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Tissage loom

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Martha Stewart Knit and Weave Loom Kit

Weaving techniques sur Pinterest. Woven Seed Bead Ring- Tutorial. How to make Woven Seed Bead Rings I made these rings with my 10yo's 4-H group, it's a great activity for kids ages 7+.

Woven Seed Bead Ring- Tutorial

The tweens and teens REALLY got into it! See my post here all about the project. You'll notice in the picture that the rings all vary a bit with their bead colors and design motifs... the kids very quickly figured out that they could change the bead colors and numbers to create their own styles. Watching this process develop was one of my favorite parts of the workshop! 1. 2. 3. 4. 5. 6. 8. 10. 12. 13. 14. 15. 16. Square – Picture Frame Loom (Weekly Unplugged Project) The theme for this week’s Unplugged Project was square, an unpremeditated choice on my part.

Square – Picture Frame Loom (Weekly Unplugged Project)

While at Walmart the other day I saw $2.00, 8″ x 10″ oak picture frames, and had a random thought. I wondered if it would be possible to turn a picture frame into a loom. These are the kind of odd random thoughts that I have from time to time. I had looked at a few children’s looms like this one at Christmas time and found them to be rather expensive. Not knowing if my 8 year-old daughter would enjoy it enough to justify the price, I gave them a miss. I bought a $2.00 frame, dug some nails out of the garage, and away we went. After extensive deliberation, The “Unplug Your Kids Weekly Unplugged Project Standards Committee” (ie. me), declared that it does indeed meet the official Unplug Your Kids Weekly Unplugged Project Standards (our standards are quite loose). :) If you want to try this, you’ll need an inexpensive or thrift store wooden frame, some small nails, a hammer and some yarn.

How to Weave on a Cardboard Loom. June 25th, 2008 Email 1322 users recommend Weaving like this can be the basis for so many projects: place mats, coasters, bags, hats—use your imagination.

How to Weave on a Cardboard Loom

All photos by Diane Gilleland Keep your edges a little loose, and they'll stay nice and straight. An ordinary salad fork makes a great tool for keeping your weaving snug. Photo: All photos by Diane Gilleland 1 | 2 | 3 | 4 | 5next> View all Weaving is such a meditative, relaxing craft—and at the end of it, you have fabric! I like to re-use cardboard shipping envelopes for my simple looms. Begin by deciding how wide you want your weaving to be. Next, measure and mark every 1/4 inch along the edge of your cardboard, working between the two width marks you made in the previous step. Draw a line 1/2 inch from the edge of the cardboard.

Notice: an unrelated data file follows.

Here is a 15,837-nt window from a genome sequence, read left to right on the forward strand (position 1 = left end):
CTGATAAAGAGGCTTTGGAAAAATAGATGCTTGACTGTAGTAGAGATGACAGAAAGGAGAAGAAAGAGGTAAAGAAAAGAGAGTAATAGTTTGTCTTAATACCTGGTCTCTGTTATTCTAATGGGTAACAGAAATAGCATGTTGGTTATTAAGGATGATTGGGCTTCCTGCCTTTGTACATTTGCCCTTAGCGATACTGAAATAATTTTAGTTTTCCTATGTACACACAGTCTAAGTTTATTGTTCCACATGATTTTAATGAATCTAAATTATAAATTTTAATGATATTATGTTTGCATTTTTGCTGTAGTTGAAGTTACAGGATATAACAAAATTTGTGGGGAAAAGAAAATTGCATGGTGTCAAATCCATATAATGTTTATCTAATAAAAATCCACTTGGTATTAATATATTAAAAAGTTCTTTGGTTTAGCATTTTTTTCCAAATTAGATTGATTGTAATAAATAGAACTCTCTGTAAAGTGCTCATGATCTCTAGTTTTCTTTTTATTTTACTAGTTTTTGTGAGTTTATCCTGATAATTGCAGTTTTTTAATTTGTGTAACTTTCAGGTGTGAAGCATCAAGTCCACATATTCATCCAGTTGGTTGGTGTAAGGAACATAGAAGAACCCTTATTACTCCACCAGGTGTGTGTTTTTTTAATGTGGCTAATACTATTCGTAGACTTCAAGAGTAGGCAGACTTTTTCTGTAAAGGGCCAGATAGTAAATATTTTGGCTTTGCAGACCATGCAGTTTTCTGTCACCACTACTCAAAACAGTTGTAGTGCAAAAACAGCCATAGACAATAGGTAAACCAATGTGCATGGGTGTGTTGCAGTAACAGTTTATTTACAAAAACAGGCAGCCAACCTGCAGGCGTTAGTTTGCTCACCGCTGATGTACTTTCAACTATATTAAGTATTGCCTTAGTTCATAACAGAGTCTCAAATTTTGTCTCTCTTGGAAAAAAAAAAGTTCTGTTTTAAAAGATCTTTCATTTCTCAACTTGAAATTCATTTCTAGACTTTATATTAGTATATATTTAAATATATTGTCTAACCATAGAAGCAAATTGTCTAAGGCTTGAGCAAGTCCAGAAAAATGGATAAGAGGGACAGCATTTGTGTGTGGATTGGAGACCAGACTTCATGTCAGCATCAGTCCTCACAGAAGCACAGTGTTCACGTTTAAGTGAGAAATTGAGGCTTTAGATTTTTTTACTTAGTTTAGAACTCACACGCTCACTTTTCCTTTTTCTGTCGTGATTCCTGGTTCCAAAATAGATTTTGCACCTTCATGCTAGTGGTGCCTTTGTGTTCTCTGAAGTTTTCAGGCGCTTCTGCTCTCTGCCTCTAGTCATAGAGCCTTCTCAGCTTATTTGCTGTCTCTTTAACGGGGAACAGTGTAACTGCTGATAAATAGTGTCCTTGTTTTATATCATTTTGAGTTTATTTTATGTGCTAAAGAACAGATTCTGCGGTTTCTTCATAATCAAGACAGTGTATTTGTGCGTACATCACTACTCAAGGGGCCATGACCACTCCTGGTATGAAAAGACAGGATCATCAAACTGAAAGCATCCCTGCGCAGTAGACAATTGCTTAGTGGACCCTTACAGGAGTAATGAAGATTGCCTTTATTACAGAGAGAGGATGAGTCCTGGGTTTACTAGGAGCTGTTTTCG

Use a pair of strong scissors to cut a series of slits in the edge of the envelope, 1/4 inch apart. Repeat these steps on the opposite edge of the cardboard. View 1 member project gallery. Weaving on old books. Hi folks.

weaving on old books

I’m operating in an ArtPrize induced fog, so it’s not surprising that today’s live TV craft segment turned out to be one for the blooper reel. (See the clip below.) The “Take Five” segment features a bit of laughter and a demo on how to make a weaving loom out of an old book. Once I got myself untangled everything went pretty smooth. I call this clever recycled book loom the “Jager” loom because I got this project idea from Margaret Jager, a member of the Woodland Weavers and Spinners guild and co-chair of the impressive 16th Biennial Fiber Arts Exhibition featuring work by many local fiber artists who are members of The Michigan League of Handweavers.

(My Sunday column will feature more details about the show, so check here this weekend for more details. WeaveZine: Learn How to Weave: Free Weaving Projects, Podcasts, and More! I have a considerable yarn stash of wool, cotton, linen and silk, carefully stored in baskets and on yarn trees.

WeaveZine: Learn How to Weave: Free Weaving Projects, Podcasts, and More!

But to my surprise, I’ve come to regard hundreds of plastic bags, stored in a big floppy cardboard box in the garage, as part of this stash. The box holds newspaper bags, shopping bags, grocery bags, and every other plastic bag that I’ve brought home or collected from family and friends for the past several years. (They know I’m a packrat.) In an attempt to reduce the size of this collection and keep them out of landfill, these bags are reused and recycled. I keep a bunch close to the vegetable garden to bring in the day’s harvest. This article sponsored by: [[ad|nids=415]] Plastic “yarn” tutorial Turning a plastic bag into one continuous strand can be done with scissors, but it’s easiest to use a rotary cutter and self-healing mat. Turn the bag on its side, with the open end to the right (or left if you’re left-handed).

Ta Da!